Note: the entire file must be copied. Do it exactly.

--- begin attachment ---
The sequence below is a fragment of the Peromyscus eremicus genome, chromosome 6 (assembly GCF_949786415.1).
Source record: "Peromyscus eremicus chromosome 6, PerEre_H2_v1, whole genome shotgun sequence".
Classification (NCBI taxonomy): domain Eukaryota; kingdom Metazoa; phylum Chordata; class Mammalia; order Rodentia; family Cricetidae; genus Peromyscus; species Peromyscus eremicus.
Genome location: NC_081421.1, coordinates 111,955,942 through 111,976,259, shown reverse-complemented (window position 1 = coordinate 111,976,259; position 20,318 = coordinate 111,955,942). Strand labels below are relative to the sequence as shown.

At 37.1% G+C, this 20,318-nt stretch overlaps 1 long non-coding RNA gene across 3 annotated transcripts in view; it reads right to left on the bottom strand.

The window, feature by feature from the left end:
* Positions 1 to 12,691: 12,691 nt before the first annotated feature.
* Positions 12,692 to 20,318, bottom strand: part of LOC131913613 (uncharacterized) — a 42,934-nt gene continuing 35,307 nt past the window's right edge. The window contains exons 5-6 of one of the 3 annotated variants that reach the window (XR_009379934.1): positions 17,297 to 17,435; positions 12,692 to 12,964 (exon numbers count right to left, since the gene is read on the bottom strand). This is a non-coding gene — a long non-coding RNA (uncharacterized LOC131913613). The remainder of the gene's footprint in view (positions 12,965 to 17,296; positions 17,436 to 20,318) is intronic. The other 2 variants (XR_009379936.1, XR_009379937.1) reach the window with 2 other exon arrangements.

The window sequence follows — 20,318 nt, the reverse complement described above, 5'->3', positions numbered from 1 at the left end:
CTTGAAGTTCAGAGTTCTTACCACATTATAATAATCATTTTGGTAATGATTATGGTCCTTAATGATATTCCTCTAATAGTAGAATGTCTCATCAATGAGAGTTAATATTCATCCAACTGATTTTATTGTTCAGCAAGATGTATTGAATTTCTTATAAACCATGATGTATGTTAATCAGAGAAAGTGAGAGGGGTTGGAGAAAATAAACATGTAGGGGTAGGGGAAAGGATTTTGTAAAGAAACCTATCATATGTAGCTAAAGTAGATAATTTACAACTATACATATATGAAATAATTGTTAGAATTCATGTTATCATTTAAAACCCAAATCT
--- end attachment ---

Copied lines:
The sequence below is a fragment of the Peromyscus eremicus genome, chromosome 6 (assembly GCF_949786415.1).
Source record: "Peromyscus eremicus chromosome 6, PerEre_H2_v1, whole genome shotgun sequence".
Classification (NCBI taxonomy): domain Eukaryota; kingdom Metazoa; phylum Chordata; class Mammalia; order Rodentia; family Cricetidae; genus Peromyscus; species Peromyscus eremicus.
Genome location: NC_081421.1, coordinates 111,955,942 through 111,976,259, shown reverse-complemented (window position 1 = coordinate 111,976,259; position 20,318 = coordinate 111,955,942). Strand labels below are relative to the sequence as shown.

At 37.1% G+C, this 20,318-nt stretch overlaps 1 long non-coding RNA gene across 3 annotated transcripts in view; it reads right to left on the bottom strand.

The window, feature by feature from the left end:
* Positions 1 to 12,691: 12,691 nt before the first annotated feature.
* Positions 12,692 to 20,318, bottom strand: part of LOC131913613 (uncharacterized) — a 42,934-nt gene continuing 35,307 nt past the window's right edge. The window contains exons 5-6 of one of the 3 annotated variants that reach the window (XR_009379934.1): positions 17,297 to 17,435; positions 12,692 to 12,964 (exon numbers count right to left, since the gene is read on the bottom strand). This is a non-coding gene — a long non-coding RNA (uncharacterized LOC131913613). The remainder of the gene's footprint in view (positions 12,965 to 17,296; positions 17,436 to 20,318) is intronic. The other 2 variants (XR_009379936.1, XR_009379937.1) reach the window with 2 other exon arrangements.

The window sequence follows — 20,318 nt, the reverse complement described above, 5'->3', positions numbered from 1 at the left end:
CTTGAAGTTCAGAGTTCTTACCACATTATAATAATCATTTTGGTAATGATTATGGTCCTTAATGATATTCCTCTAATAGTAGAATGTCTCATCAATGAGAGTTAATATTCATCCAACTGATTTTATTGTTCAGCAAGATGTATTGAATTTCTTATAAACCATGATGTATGTTAATCAGAGAAAGTGAGAGGGGTTGGAGAAAATAAACATGTAGGGGTAGGGGAAAGGATTTTGTAAAGAAACCTATCATATGTAGCTAAAGTAGATAATTTACAACTATACATATATGAAATAATTGTTAGAATTCATGTTATCATTTAAAACCCAAATCT